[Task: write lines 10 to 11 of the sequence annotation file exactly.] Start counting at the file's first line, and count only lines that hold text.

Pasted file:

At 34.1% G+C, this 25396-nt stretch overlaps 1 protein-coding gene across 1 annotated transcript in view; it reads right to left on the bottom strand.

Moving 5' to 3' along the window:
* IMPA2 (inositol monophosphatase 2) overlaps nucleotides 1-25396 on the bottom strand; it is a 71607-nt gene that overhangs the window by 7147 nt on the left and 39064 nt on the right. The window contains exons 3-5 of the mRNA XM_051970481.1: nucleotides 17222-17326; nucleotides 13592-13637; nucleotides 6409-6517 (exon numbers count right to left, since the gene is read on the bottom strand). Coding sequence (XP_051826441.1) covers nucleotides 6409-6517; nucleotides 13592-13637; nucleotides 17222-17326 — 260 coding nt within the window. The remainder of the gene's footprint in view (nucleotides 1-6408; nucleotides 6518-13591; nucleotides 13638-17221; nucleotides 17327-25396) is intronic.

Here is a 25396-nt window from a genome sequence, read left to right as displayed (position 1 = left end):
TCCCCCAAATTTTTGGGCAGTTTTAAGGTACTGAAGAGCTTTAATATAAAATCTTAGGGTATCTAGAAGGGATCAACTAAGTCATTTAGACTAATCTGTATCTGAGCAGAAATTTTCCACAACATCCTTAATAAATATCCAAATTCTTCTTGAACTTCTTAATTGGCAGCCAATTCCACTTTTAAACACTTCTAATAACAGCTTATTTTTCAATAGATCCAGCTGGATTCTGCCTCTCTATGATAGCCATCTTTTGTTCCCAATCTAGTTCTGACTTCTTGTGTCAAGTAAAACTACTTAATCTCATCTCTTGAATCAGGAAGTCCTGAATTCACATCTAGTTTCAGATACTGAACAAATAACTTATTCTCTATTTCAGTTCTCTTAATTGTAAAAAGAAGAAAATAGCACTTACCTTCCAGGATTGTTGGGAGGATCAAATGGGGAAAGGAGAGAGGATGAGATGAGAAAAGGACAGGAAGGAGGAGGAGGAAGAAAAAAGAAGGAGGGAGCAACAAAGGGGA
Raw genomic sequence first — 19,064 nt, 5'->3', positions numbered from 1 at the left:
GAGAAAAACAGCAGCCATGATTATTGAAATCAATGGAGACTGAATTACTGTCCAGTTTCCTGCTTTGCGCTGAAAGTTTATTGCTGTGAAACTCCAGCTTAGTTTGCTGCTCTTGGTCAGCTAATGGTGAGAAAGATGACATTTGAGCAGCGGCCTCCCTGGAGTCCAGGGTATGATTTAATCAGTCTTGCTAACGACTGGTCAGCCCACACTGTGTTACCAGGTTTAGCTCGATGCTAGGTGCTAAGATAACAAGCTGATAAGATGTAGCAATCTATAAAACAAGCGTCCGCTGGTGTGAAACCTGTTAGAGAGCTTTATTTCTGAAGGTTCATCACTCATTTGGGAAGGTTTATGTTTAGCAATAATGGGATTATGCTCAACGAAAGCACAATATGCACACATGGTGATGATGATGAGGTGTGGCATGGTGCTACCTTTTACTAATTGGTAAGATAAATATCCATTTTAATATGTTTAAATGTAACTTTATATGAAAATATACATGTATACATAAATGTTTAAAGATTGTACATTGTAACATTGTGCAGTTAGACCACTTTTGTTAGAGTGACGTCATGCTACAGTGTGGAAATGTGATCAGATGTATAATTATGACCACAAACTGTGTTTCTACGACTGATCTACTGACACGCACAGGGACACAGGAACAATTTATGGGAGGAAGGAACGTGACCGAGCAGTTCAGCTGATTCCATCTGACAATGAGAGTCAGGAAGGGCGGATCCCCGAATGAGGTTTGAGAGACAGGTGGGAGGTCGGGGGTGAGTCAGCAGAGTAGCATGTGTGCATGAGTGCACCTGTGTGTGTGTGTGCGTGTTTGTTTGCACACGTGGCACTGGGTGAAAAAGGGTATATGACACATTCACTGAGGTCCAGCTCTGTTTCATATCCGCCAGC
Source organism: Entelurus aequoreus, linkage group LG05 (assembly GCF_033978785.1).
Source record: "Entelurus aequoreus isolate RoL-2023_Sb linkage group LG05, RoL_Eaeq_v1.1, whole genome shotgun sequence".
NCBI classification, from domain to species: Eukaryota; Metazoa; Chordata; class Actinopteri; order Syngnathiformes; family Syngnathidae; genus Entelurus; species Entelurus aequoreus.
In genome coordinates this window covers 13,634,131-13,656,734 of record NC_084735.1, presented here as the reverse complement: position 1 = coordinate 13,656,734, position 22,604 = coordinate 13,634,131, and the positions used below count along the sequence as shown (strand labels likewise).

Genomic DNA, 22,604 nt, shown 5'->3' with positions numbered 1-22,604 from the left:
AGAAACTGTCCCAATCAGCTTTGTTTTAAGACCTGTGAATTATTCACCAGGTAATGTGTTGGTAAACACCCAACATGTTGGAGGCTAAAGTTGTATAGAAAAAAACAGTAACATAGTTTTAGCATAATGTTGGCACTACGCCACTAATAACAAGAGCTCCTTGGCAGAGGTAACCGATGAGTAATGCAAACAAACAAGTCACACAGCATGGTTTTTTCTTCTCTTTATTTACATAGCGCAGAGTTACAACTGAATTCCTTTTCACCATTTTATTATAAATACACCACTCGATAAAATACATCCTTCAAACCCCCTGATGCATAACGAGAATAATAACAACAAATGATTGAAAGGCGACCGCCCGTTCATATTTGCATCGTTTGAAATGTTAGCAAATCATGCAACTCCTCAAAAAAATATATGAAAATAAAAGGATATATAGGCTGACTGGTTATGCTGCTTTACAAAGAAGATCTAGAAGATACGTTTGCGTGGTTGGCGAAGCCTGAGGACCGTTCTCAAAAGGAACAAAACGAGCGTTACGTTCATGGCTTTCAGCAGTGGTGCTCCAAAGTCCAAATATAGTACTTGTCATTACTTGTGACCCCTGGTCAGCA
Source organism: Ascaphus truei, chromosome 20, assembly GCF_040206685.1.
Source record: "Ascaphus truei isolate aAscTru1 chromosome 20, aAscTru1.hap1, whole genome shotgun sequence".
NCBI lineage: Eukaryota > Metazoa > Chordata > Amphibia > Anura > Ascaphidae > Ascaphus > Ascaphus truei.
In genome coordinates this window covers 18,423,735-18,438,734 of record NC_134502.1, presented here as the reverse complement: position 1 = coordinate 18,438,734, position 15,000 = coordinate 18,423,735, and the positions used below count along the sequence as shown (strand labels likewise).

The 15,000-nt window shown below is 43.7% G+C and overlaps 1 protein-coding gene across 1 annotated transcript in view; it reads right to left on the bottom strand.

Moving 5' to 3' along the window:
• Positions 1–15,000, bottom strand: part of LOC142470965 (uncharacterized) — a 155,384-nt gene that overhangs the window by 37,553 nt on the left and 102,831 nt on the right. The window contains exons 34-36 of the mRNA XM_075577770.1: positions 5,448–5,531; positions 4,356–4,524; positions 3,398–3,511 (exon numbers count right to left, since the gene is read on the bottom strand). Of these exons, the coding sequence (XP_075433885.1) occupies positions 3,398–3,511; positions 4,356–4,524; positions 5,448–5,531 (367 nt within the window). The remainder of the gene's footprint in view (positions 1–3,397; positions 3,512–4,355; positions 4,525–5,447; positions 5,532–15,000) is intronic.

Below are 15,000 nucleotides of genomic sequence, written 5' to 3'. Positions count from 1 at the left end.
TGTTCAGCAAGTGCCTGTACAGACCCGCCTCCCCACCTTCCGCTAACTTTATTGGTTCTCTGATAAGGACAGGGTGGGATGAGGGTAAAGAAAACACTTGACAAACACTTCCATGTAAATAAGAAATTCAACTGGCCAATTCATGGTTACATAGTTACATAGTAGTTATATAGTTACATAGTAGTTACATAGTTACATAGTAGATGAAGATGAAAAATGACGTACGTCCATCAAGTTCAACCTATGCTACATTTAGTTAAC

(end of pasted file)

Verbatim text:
NCBI classification, from domain to species: Eukaryota; Metazoa; Chordata; class Actinopteri; order Syngnathiformes; family Syngnathidae; genus Entelurus; species Entelurus aequoreus.
In genome coordinates this window covers 13,634,131-13,656,734 of record NC_084735.1, presented here as the reverse complement: position 1 = coordinate 13,656,734, position 22,604 = coordinate 13,634,131, and the positions used below count along the sequence as shown (strand labels likewise).